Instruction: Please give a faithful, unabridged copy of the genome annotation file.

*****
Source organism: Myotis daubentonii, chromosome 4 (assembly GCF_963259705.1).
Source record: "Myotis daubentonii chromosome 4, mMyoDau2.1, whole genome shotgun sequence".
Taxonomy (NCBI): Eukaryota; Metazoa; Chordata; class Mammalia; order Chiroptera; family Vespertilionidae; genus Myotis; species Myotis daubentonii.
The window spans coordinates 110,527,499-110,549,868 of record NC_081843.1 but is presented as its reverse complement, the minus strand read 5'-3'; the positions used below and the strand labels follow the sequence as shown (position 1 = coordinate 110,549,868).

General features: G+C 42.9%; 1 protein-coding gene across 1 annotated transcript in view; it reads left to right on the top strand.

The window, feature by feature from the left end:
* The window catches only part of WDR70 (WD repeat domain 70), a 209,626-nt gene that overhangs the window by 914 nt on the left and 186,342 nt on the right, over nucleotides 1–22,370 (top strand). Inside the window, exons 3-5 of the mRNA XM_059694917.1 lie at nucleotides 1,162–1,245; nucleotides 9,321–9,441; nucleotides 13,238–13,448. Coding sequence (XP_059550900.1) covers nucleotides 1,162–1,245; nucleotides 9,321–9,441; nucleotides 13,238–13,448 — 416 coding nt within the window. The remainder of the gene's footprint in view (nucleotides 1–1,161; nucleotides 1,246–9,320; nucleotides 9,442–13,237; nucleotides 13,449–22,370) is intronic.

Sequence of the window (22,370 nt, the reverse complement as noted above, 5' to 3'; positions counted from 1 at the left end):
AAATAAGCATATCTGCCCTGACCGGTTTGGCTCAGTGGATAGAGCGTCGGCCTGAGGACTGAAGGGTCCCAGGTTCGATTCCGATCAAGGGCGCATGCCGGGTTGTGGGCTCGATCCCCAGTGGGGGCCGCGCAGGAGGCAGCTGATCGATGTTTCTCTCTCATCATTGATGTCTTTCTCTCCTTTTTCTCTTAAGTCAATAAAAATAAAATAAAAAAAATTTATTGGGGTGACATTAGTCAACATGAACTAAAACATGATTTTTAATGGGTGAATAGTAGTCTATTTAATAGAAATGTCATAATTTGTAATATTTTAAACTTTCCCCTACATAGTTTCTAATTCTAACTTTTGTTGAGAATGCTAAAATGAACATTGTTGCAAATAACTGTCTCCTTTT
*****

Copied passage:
Source organism: Myotis daubentonii, chromosome 4 (assembly GCF_963259705.1).
Source record: "Myotis daubentonii chromosome 4, mMyoDau2.1, whole genome shotgun sequence".
Taxonomy (NCBI): Eukaryota; Metazoa; Chordata; class Mammalia; order Chiroptera; family Vespertilionidae; genus Myotis; species Myotis daubentonii.
The window spans coordinates 110,527,499-110,549,868 of record NC_081843.1 but is presented as its reverse complement, the minus strand read 5'-3'; the positions used below and the strand labels follow the sequence as shown (position 1 = coordinate 110,549,868).

General features: G+C 42.9%; 1 protein-coding gene across 1 annotated transcript in view; it reads left to right on the top strand.

The window, feature by feature from the left end:
* The window catches only part of WDR70 (WD repeat domain 70), a 209,626-nt gene that overhangs the window by 914 nt on the left and 186,342 nt on the right, over nucleotides 1–22,370 (top strand). Inside the window, exons 3-5 of the mRNA XM_059694917.1 lie at nucleotides 1,162–1,245; nucleotides 9,321–9,441; nucleotides 13,238–13,448. Coding sequence (XP_059550900.1) covers nucleotides 1,162–1,245; nucleotides 9,321–9,441; nucleotides 13,238–13,448 — 416 coding nt within the window. The remainder of the gene's footprint in view (nucleotides 1–1,161; nucleotides 1,246–9,320; nucleotides 9,442–13,237; nucleotides 13,449–22,370) is intronic.

Sequence of the window (22,370 nt, the reverse complement as noted above, 5' to 3'; positions counted from 1 at the left end):
AAATAAGCATATCTGCCCTGACCGGTTTGGCTCAGTGGATAGAGCGTCGGCCTGAGGACTGAAGGGTCCCAGGTTCGATTCCGATCAAGGGCGCATGCCGGGTTGTGGGCTCGATCCCCAGTGGGGGCCGCGCAGGAGGCAGCTGATCGATGTTTCTCTCTCATCATTGATGTCTTTCTCTCCTTTTTCTCTTAAGTCAATAAAAATAAAATAAAAAAAATTTATTGGGGTGACATTAGTCAACATGAACTAAAACATGATTTTTAATGGGTGAATAGTAGTCTATTTAATAGAAATGTCATAATTTGTAATATTTTAAACTTTCCCCTACATAGTTTCTAATTCTAACTTTTGTTGAGAATGCTAAAATGAACATTGTTGCAAATAACTGTCTCCTTTT